Chinese officials were describing this event to the American media as arising from Xi’s deep desire to relive a pleasant period in his past – as well as to reconnect with those earnest, salt-of-the-earth Iowa farmers he came to know back then. But make no mistake about it; this event has been thoroughly scripted to demonstrate to audiences in both nations that China’s future president feels a real connection with America’s heartland. (All these high-level visits have an intricately prepared back story. Event handlers spend great amounts of energy making sure the people, sites, sets and props make a particular point visually for international television audiences.)
Xi’s hostess back in 1985, Eleanor Dvorchak (now retired in Florida) came back to Muscatine to join in the fun and has become the centre of a modest media frenzy of her own. She was booked solid for interviews, including a number with Chinese media outlets wanting to capture graphic images of the farm buildings and homes where Xi and his group had stayed and visited years before.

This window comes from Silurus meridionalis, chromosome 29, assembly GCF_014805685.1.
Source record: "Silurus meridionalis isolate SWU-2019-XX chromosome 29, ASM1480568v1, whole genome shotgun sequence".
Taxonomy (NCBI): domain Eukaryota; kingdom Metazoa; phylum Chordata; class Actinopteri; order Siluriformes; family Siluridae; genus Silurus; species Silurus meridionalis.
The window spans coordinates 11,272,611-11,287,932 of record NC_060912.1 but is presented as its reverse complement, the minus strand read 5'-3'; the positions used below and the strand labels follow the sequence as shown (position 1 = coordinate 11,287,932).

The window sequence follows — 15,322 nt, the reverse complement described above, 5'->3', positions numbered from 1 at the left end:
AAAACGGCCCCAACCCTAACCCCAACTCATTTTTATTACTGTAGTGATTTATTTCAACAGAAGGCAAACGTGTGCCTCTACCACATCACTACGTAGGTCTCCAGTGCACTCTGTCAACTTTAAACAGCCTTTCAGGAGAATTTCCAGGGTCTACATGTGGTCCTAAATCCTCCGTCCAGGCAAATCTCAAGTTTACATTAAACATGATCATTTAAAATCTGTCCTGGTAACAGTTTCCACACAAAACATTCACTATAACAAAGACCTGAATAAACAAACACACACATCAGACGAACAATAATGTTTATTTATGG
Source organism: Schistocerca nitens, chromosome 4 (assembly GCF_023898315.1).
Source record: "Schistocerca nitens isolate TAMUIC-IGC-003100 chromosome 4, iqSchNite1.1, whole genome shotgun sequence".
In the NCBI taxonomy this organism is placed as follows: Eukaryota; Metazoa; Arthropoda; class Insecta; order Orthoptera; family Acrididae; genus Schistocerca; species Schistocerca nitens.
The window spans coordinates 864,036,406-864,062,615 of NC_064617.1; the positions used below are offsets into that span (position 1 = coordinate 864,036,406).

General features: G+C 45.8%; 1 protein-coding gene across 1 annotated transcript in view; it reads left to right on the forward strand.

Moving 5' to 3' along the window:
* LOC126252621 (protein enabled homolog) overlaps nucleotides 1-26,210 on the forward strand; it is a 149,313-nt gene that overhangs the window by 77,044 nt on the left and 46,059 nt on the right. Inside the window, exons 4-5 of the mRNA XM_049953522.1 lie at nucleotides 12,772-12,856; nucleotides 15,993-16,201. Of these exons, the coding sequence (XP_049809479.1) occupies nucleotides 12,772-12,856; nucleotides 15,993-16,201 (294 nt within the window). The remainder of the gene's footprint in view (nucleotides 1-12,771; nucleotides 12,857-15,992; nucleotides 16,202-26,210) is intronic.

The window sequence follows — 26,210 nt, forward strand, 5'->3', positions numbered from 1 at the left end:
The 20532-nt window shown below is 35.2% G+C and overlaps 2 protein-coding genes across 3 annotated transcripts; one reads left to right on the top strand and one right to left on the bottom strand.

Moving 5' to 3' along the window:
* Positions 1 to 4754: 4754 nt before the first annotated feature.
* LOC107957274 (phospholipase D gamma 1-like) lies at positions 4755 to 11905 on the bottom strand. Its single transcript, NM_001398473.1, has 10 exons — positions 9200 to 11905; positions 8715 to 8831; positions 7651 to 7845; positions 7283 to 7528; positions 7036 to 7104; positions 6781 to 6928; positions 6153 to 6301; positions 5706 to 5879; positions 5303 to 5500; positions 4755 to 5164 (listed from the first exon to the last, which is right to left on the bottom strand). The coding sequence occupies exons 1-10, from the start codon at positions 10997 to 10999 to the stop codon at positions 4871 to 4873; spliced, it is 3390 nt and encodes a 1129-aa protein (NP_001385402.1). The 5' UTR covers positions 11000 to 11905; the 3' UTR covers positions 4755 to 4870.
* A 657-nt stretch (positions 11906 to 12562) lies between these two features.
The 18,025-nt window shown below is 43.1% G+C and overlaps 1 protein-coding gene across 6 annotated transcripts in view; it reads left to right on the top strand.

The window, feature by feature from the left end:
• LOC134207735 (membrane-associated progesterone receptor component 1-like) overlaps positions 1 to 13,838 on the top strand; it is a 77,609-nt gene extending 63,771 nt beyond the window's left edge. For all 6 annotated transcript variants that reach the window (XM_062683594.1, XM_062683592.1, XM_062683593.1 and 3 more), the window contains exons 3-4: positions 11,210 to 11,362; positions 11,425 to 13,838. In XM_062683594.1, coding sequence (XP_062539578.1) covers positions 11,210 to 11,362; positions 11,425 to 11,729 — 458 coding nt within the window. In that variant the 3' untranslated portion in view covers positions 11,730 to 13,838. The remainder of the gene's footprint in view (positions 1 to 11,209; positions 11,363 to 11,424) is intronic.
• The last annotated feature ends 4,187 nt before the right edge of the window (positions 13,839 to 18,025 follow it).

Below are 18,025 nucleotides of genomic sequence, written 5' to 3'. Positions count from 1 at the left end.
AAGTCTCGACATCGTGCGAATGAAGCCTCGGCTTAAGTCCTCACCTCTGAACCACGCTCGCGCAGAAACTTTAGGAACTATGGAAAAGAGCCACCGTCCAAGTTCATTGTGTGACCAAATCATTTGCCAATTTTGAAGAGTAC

Speaking to American reporters, Dvorchak explained that as a child she had been fascinated with China from Pearl Buck’s popular novels and had been delighted to meet a flesh-and-blood visitor from that world. From her reading, she felt she understood what Xi had had to endure during Mao’s Cultural Revolution (having been forcibly rusticated with his father during that period), but she admitted she had been a bit embarrassed to put her foreign visitor in a bedroom with all those toys and action figures. Dvorchak said Xi never complained. “Everything, no matter what, was very acceptable to him – he was humble,” she said.
Xi’s own fascination with America follows in the cowboy-boot-steps of other Chinese VIP visitors. When Deng Xiaoping visited the US in the late 1970s, he “fessed” up to his enthusiasm for cowboys and rodeos and was photographed in that enduring image wearing an oversized white cowboy hat. His successor, Jiang Zemin, reminded everyone of his love of American history, and Zhu Rongji, a prime minister, had visited with the Denver Broncos football team on his visit to America.